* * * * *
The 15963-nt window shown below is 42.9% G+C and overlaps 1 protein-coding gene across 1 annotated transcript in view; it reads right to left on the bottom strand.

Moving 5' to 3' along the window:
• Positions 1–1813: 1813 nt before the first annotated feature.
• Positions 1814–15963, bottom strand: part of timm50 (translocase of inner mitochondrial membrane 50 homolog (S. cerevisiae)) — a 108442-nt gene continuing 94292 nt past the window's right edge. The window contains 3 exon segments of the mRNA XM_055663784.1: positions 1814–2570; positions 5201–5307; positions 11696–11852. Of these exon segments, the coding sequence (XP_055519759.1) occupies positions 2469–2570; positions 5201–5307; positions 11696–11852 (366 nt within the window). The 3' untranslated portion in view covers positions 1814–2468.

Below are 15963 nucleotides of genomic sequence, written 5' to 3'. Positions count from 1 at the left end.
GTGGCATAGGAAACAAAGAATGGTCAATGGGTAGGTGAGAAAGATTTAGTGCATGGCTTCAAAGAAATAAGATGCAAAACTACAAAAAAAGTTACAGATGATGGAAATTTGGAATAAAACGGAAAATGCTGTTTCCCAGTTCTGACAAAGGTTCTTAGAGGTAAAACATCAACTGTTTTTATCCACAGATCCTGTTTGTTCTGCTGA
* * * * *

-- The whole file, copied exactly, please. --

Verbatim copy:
The 15963-nt window shown below is 42.9% G+C and overlaps 1 protein-coding gene across 1 annotated transcript in view; it reads right to left on the bottom strand.

Moving 5' to 3' along the window:
• Positions 1–1813: 1813 nt before the first annotated feature.
• Positions 1814–15963, bottom strand: part of timm50 (translocase of inner mitochondrial membrane 50 homolog (S. cerevisiae)) — a 108442-nt gene continuing 94292 nt past the window's right edge. The window contains 3 exon segments of the mRNA XM_055663784.1: positions 1814–2570; positions 5201–5307; positions 11696–11852. Of these exon segments, the coding sequence (XP_055519759.1) occupies positions 2469–2570; positions 5201–5307; positions 11696–11852 (366 nt within the window). The 3' untranslated portion in view covers positions 1814–2468.

Below are 15963 nucleotides of genomic sequence, written 5' to 3'. Positions count from 1 at the left end.
GTGGCATAGGAAACAAAGAATGGTCAATGGGTAGGTGAGAAAGATTTAGTGCATGGCTTCAAAGAAATAAGATGCAAAACTACAAAAAAAGTTACAGATGATGGAAATTTGGAATAAAACGGAAAATGCTGTTTCCCAGTTCTGACAAAGGTTCTTAGAGGTAAAACATCAACTGTTTTTATCCACAGATCCTGTTTGTTCTGCTGA